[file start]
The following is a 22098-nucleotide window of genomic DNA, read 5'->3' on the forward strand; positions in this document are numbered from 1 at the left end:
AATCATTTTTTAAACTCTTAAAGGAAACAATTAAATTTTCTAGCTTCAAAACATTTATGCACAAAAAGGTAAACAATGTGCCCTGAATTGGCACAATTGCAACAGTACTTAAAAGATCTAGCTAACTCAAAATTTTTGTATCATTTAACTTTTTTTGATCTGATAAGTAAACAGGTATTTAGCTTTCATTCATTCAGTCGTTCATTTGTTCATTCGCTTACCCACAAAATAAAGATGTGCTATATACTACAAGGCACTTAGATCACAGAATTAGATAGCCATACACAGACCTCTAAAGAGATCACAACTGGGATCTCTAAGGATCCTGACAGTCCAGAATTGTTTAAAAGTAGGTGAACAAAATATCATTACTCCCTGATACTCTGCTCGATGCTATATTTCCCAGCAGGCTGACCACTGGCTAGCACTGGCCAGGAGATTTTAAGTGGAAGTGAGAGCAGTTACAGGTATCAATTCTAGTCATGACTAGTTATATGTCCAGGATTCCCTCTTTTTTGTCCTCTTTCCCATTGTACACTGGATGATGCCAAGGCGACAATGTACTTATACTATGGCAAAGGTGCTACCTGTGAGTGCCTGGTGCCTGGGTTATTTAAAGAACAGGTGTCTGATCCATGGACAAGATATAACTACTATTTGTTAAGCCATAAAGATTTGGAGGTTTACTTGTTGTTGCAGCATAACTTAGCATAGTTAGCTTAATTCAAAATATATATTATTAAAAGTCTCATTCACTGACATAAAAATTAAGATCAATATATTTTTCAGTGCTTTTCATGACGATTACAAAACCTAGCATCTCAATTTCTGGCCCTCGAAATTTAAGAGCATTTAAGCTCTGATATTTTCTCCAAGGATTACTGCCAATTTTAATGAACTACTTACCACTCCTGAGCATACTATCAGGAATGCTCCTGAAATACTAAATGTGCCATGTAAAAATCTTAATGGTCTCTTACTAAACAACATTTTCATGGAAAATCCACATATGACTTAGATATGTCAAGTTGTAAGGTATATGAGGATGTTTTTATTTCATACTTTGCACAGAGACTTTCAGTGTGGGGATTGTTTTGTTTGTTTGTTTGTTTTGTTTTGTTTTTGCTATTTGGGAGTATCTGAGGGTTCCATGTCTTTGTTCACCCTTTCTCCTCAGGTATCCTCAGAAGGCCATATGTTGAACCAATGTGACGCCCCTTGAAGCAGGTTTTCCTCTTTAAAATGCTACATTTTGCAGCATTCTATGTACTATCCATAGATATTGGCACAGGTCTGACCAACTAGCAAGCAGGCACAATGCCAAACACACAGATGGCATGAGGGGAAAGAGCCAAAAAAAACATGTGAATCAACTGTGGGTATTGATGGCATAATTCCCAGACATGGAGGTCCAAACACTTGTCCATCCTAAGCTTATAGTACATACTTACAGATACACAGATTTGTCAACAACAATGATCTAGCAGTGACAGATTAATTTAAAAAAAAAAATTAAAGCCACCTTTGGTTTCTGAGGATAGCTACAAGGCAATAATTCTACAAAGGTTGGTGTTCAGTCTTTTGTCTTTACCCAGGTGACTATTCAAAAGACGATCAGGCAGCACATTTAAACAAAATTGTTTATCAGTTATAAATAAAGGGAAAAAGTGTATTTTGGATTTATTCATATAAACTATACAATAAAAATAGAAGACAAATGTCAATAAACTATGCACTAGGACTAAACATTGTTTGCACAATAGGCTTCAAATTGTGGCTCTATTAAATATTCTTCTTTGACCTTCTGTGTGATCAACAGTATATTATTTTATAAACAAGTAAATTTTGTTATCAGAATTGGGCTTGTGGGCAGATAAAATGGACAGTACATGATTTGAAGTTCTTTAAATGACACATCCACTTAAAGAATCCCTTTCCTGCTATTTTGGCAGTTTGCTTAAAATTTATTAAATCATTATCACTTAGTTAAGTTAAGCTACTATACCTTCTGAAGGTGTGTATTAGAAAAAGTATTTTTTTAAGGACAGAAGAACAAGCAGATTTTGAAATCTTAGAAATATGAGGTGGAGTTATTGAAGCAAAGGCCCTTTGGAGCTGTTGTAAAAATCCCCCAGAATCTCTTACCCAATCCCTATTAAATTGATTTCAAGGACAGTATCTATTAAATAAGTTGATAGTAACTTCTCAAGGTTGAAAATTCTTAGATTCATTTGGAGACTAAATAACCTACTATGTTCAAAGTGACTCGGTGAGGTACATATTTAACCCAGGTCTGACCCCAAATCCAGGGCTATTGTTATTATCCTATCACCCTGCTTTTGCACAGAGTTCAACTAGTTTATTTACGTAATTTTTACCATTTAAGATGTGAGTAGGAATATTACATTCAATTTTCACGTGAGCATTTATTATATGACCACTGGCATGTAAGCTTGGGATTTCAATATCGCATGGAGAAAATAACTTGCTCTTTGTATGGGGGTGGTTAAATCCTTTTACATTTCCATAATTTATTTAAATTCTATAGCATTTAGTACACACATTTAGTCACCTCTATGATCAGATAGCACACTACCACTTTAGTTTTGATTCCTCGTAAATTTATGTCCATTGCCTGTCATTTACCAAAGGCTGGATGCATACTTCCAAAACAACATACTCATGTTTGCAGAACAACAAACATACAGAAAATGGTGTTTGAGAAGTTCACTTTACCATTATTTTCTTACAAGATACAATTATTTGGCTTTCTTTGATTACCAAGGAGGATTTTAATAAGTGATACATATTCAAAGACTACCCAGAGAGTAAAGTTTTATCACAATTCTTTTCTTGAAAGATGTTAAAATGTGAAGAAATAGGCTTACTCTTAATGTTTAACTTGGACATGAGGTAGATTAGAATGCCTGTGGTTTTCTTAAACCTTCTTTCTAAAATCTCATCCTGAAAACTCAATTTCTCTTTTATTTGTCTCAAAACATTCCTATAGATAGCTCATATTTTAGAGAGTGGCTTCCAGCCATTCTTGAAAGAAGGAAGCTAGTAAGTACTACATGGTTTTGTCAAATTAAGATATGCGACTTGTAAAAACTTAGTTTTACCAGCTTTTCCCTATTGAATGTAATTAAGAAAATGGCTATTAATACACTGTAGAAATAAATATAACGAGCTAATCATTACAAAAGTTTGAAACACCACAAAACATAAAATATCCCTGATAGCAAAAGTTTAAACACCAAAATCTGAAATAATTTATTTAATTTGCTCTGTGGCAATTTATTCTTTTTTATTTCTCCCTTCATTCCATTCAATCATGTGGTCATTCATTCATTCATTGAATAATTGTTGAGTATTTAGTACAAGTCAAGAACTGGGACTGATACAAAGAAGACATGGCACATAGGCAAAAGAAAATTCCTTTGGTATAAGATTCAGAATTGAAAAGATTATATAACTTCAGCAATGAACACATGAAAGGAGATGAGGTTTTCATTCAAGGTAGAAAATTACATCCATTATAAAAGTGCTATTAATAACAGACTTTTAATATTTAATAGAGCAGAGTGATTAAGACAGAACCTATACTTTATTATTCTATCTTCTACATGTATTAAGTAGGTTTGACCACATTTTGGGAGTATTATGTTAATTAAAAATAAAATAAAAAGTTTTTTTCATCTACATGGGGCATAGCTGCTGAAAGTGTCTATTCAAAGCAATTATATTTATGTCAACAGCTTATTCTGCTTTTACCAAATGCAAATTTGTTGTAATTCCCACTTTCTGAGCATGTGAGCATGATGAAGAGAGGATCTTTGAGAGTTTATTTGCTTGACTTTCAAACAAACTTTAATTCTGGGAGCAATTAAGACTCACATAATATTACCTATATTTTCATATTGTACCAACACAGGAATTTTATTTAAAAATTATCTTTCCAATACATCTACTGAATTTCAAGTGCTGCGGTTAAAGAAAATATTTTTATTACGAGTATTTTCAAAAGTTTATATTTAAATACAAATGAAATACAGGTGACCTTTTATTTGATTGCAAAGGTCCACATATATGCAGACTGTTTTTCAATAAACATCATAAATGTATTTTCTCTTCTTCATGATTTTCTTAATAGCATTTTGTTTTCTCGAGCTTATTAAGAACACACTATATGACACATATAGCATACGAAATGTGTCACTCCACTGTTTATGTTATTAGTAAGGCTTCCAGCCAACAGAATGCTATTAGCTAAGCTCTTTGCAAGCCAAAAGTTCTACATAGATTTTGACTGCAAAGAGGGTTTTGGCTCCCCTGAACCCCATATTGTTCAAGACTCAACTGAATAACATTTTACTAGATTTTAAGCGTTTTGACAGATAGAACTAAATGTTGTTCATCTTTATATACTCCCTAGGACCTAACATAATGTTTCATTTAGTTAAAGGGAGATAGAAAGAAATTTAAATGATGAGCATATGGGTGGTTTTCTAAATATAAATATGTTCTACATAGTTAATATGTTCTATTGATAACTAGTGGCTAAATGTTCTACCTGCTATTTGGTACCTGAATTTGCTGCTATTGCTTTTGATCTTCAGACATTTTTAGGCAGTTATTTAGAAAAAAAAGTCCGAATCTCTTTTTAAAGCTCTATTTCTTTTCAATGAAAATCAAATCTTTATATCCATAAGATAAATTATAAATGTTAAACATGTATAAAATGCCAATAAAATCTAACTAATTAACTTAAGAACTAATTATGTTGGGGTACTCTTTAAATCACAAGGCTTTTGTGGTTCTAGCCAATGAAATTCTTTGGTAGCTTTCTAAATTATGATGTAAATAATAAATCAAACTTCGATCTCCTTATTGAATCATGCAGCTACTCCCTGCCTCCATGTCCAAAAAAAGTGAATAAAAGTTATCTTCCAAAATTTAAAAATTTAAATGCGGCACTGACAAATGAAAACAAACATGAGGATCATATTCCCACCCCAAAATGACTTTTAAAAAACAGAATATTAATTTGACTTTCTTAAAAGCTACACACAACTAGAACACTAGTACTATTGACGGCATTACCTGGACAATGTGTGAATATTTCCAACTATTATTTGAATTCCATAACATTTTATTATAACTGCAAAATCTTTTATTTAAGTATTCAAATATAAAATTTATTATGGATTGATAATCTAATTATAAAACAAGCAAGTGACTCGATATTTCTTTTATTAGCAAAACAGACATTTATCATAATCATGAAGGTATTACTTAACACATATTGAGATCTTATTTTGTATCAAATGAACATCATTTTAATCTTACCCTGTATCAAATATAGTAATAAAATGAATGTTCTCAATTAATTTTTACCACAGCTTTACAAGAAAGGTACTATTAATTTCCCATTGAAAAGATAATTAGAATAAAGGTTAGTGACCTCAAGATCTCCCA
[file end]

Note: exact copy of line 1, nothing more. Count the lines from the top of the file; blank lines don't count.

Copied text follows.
The following is a 22098-nucleotide window of genomic DNA, read 5'->3' on the forward strand; positions in this document are numbered from 1 at the left end: